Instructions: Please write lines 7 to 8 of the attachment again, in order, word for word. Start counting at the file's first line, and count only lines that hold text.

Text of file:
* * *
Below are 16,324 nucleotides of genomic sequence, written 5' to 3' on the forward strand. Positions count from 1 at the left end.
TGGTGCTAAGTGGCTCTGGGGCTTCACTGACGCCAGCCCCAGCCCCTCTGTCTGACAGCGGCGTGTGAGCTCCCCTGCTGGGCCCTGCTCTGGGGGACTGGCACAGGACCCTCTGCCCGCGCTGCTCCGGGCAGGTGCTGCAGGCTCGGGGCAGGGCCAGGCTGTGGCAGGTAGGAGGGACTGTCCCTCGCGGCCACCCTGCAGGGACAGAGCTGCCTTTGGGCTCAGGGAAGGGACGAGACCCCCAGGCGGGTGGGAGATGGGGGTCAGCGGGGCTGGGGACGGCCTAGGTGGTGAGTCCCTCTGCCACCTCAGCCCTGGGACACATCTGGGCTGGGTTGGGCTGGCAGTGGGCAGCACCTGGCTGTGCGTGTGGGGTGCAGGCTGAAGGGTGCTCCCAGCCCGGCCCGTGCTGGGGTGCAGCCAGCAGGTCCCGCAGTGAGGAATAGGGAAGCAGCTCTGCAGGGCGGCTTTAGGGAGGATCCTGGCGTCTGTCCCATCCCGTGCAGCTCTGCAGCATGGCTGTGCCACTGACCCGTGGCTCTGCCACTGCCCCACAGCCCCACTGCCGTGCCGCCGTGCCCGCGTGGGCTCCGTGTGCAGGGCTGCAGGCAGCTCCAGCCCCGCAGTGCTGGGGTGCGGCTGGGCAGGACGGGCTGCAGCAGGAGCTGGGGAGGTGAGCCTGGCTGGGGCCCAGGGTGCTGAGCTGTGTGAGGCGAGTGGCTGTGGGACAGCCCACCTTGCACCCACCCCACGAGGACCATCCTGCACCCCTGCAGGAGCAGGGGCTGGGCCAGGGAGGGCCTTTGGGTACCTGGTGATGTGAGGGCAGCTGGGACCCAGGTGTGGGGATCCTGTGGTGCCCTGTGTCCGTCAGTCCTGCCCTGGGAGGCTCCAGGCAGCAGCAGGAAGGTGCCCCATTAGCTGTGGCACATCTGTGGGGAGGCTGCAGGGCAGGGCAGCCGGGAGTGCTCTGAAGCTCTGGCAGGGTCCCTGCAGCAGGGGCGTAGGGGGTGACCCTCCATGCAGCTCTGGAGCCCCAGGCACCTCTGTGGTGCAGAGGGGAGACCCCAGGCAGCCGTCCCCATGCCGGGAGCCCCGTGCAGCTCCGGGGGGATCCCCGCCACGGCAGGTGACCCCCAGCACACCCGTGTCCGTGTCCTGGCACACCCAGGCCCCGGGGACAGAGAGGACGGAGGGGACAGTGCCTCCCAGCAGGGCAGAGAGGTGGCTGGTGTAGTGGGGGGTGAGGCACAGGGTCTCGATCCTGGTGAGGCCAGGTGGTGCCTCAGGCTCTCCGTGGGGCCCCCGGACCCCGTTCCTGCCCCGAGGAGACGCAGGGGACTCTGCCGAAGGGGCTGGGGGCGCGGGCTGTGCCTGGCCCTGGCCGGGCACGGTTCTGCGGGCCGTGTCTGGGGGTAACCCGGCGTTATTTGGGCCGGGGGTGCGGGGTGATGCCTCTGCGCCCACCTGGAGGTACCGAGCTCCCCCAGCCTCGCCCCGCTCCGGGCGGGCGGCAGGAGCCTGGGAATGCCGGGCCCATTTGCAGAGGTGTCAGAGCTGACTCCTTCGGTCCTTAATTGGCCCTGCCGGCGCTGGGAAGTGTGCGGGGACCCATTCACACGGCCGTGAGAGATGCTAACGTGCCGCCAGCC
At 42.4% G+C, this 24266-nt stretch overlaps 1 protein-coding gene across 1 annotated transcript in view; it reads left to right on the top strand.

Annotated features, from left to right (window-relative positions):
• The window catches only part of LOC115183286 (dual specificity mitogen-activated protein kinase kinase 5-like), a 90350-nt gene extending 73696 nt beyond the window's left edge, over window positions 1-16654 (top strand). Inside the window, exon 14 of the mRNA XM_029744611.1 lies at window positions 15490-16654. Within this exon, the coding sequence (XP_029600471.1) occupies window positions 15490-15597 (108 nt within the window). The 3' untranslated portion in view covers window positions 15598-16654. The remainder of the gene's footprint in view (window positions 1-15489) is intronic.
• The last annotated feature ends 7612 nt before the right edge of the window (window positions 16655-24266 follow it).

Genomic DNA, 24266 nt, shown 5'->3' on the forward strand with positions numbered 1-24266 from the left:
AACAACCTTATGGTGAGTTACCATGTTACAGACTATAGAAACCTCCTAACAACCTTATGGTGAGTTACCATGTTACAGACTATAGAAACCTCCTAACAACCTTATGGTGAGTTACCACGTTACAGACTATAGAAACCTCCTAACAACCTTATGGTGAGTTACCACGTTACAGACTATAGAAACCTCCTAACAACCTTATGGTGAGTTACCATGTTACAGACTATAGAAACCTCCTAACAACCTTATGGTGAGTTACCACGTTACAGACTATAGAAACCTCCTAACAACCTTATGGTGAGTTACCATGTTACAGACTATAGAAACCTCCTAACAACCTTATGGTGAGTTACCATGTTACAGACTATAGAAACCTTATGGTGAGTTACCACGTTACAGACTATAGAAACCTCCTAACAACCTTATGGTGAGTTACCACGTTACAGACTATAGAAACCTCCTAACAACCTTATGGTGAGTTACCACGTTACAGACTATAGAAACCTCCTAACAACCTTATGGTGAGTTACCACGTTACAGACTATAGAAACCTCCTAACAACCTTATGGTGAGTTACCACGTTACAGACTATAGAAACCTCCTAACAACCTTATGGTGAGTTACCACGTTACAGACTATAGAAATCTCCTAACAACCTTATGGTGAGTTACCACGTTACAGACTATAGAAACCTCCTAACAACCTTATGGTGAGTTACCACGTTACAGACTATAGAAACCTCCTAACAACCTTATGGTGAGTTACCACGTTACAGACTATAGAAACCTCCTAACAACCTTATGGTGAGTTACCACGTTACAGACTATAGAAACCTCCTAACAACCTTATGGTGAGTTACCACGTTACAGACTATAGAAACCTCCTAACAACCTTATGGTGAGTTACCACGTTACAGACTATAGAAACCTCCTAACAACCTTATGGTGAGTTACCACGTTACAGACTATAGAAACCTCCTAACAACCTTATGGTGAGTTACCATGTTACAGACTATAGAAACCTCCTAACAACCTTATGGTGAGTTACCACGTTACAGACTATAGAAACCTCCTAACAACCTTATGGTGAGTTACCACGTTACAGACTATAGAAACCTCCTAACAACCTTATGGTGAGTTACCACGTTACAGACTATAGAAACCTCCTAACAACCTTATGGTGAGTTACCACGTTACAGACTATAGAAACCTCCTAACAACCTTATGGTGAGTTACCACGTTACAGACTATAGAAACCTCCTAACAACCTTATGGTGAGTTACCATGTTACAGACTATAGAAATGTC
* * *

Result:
Genomic DNA, 24266 nt, shown 5'->3' on the forward strand with positions numbered 1-24266 from the left:
AACAACCTTATGGTGAGTTACCATGTTACAGACTATAGAAACCTCCTAACAACCTTATGGTGAGTTACCATGTTACAGACTATAGAAACCTCCTAACAACCTTATGGTGAGTTACCACGTTACAGACTATAGAAACCTCCTAACAACCTTATGGTGAGTTACCACGTTACAGACTATAGAAACCTCCTAACAACCTTATGGTGAGTTACCATGTTACAGACTATAGAAACCTCCTAACAACCTTATGGTGAGTTACCACGTTACAGACTATAGAAACCTCCTAACAACCTTATGGTGAGTTACCATGTTACAGACTATAGAAACCTCCTAACAACCTTATGGTGAGTTACCATGTTACAGACTATAGAAACCTTATGGTGAGTTACCACGTTACAGACTATAGAAACCTCCTAACAACCTTATGGTGAGTTACCACGTTACAGACTATAGAAACCTCCTAACAACCTTATGGTGAGTTACCACGTTACAGACTATAGAAACCTCCTAACAACCTTATGGTGAGTTACCACGTTACAGACTATAGAAACCTCCTAACAACCTTATGGTGAGTTACCACGTTACAGACTATAGAAACCTCCTAACAACCTTATGGTGAGTTACCACGTTACAGACTATAGAAATCTCCTAACAACCTTATGGTGAGTTACCACGTTACAGACTATAGAAACCTCCTAACAACCTTATGGTGAGTTACCACGTTACAGACTATAGAAACCTCCTAACAACCTTATGGTGAGTTACCACGTTACAGACTATAGAAACCTCCTAACAACCTTATGGTGAGTTACCACGTTACAGACTATAGAAACCTCCTAACAACCTTATGGTGAGTTACCACGTTACAGACTATAGAAACCTCCTAACAACCTTATGGTGAGTTACCACGTTACAGACTATAGAAACCTCCTAACAACCTTATGGTGAGTTACCACGTTACAGACTATAGAAACCTCCTAACAACCTTATGGTGAGTTACCATGTTACAGACTATAGAAACCTCCTAACAACCTTATGGTGAGTTACCACGTTACAGACTATAGAAACCTCCTAACAACCTTATGGTGAGTTACCACGTTACAGACTATAGAAACCTCCTAACAACCTTATGGTGAGTTACCACGTTACAGACTATAGAAACCTCCTAACAACCTTATGGTGAGTTACCACGTTACAGACTATAGAAACCTCCTAACAACCTTATGGTGAGTTACCACGTTACAGACTATAGAAACCTCCTAACAACCTTATGGTGAGTTACCATGTTACAGACTATAGAAATGTC